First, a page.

He had a great Fall and I think he’d appreciate this non-obit obit.
I tried to write an obit in the manner of his lyrics — “Now he’s dead. Can’t get him outta your head-uh.” — but even incorporating as many actual phrases from his songs as possible, I didn’t have the chops to pull it off. (Or it was a misguided project, period.) The key problem was that it could be read as a mockery of his mannerisms. You couldn’t stick in some dopey explanation that it was an homage, since that would ruin everything. But in this touchy age, it would certainly be read as a satiric attack on a guy who just died, you jerk.
I have one I got in Las Vegas many years ago:
Trot it into a window for Halloween. But the boneface-rocker is a remarkably durable image:
And finally, one of the most famous …
“Please Do Not Handle the Monster Pumpkin”
We lost control of it the first flight and it took off out of sight in this neighborhood …
(Thing is, it’s probably smacked onto somebody’s roof somewhere and the residents don’t even know it’s there.)
Sounds in the air today: Umphrey’s McGee, Zonkey
Initial brilliant stroke: the title.
Very clever again and again. First three tracks in particular. Those insanely in love with their record collections will be most appreciative. For ages I hoped there would be one more grand mashup album, and this is a performance, not studio sorcery.
Most pointed “joke”: Mutual strangulation of Ted Nugent and the Beastie Boys (at least someplace I can enjoy the guitar structures without guilt/fury).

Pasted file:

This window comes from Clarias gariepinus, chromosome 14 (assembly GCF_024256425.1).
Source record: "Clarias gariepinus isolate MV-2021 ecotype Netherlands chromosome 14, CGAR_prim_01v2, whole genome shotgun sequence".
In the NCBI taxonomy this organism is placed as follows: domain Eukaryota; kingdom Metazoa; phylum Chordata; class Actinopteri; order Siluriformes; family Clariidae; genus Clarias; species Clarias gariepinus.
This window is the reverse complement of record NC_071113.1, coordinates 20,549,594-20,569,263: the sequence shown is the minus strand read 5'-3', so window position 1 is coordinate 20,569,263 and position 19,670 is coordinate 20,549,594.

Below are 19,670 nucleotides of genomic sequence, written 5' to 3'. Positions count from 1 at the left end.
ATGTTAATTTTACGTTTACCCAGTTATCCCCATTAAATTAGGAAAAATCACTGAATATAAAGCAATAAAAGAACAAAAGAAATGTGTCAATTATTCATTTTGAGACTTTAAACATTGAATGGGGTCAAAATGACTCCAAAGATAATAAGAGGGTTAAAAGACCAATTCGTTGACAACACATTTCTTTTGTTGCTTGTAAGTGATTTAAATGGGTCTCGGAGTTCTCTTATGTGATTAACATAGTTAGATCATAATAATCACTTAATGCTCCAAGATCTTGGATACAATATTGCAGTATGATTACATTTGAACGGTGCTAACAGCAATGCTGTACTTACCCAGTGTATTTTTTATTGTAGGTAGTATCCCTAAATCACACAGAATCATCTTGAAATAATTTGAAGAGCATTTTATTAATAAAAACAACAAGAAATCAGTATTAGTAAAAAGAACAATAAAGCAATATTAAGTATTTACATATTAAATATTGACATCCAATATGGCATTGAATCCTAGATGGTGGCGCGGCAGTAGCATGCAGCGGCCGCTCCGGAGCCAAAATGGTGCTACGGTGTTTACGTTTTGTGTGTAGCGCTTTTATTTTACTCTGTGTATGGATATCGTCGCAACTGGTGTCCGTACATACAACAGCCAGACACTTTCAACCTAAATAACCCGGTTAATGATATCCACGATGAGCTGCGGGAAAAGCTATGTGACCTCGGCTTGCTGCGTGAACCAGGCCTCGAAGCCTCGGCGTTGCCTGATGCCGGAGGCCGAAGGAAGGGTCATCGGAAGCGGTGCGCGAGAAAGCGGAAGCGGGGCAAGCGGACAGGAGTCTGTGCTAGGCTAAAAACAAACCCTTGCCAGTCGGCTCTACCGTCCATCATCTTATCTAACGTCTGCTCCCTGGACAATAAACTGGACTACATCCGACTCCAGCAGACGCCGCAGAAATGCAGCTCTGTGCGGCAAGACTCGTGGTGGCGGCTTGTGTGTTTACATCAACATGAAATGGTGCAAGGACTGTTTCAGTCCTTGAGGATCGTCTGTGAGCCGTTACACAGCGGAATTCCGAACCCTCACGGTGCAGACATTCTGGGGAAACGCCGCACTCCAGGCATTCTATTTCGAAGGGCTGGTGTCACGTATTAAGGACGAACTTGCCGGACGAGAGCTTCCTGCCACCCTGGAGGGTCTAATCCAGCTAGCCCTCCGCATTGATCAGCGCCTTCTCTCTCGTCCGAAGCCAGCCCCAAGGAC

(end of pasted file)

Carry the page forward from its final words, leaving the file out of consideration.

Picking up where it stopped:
Sad reminder: the weakest numbers by far are the originals.
Since I happen to be playing the LP tonight. I know I’ve written this before, but it needs repeating:
Elvis knows how rancid these tunes are. Imagining he has the power to refuse stuff he thinks is “below” him is the mistake some observers make. He was not operating from a position of traditional pop star command.
And, frankly, the on-the-cross live rendition of “Are You Lonesome Tonight?” belongs on evey best-of.
“Are you lonesome tonight? I’m lonesome in a way nobody will ever begin to understand. Because I became Elvis before anyone else.”
Some people call it the album for only the most devoted Presley fans.
I won’t go that far (these good-is-bad-is-outside-in propositions give me sorassisis), but I will agree with Marcus that it is “perversely listenable.”
And you’ll pry my copy (the only one I ever saw and way more than I could sanely afford at the time) from my cold, dead, peanut-butter stained hands.
[EDIT]: This turned up during vinyl filing this afternoon (Aug. 22) and … uh … don’t hate me … but I continue to believe “There’s No Room To Rhumba in a Sports Car” is quite a clever novelty, and seems mostest ridiculousest in this context. Now, the “Old MacDonald Had a Farm” indeed must have been written by the Martian authors of “How To Eat Humans.”